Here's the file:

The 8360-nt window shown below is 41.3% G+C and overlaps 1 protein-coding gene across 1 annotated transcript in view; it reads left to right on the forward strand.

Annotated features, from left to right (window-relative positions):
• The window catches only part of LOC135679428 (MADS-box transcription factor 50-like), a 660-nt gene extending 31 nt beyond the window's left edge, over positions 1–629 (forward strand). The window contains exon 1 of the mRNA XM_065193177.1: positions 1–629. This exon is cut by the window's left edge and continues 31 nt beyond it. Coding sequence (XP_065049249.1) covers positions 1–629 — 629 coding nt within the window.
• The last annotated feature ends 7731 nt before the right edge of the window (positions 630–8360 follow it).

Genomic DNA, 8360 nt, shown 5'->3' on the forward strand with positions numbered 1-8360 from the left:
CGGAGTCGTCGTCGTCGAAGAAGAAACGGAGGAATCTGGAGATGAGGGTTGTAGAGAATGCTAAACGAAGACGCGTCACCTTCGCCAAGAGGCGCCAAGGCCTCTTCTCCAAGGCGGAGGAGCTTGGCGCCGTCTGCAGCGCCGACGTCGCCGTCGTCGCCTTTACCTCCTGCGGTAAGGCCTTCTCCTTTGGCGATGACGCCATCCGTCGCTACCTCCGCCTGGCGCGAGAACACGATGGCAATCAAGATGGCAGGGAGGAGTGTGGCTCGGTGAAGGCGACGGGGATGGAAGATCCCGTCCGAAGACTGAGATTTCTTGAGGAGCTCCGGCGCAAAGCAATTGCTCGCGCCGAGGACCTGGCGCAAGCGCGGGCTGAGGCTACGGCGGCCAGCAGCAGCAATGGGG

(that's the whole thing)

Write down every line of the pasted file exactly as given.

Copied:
The 8360-nt window shown below is 41.3% G+C and overlaps 1 protein-coding gene across 1 annotated transcript in view; it reads left to right on the forward strand.

Annotated features, from left to right (window-relative positions):
• The window catches only part of LOC135679428 (MADS-box transcription factor 50-like), a 660-nt gene extending 31 nt beyond the window's left edge, over positions 1–629 (forward strand). The window contains exon 1 of the mRNA XM_065193177.1: positions 1–629. This exon is cut by the window's left edge and continues 31 nt beyond it. Coding sequence (XP_065049249.1) covers positions 1–629 — 629 coding nt within the window.
• The last annotated feature ends 7731 nt before the right edge of the window (positions 630–8360 follow it).

Genomic DNA, 8360 nt, shown 5'->3' on the forward strand with positions numbered 1-8360 from the left:
CGGAGTCGTCGTCGTCGAAGAAGAAACGGAGGAATCTGGAGATGAGGGTTGTAGAGAATGCTAAACGAAGACGCGTCACCTTCGCCAAGAGGCGCCAAGGCCTCTTCTCCAAGGCGGAGGAGCTTGGCGCCGTCTGCAGCGCCGACGTCGCCGTCGTCGCCTTTACCTCCTGCGGTAAGGCCTTCTCCTTTGGCGATGACGCCATCCGTCGCTACCTCCGCCTGGCGCGAGAACACGATGGCAATCAAGATGGCAGGGAGGAGTGTGGCTCGGTGAAGGCGACGGGGATGGAAGATCCCGTCCGAAGACTGAGATTTCTTGAGGAGCTCCGGCGCAAAGCAATTGCTCGCGCCGAGGACCTGGCGCAAGCGCGGGCTGAGGCTACGGCGGCCAGCAGCAGCAATGGGG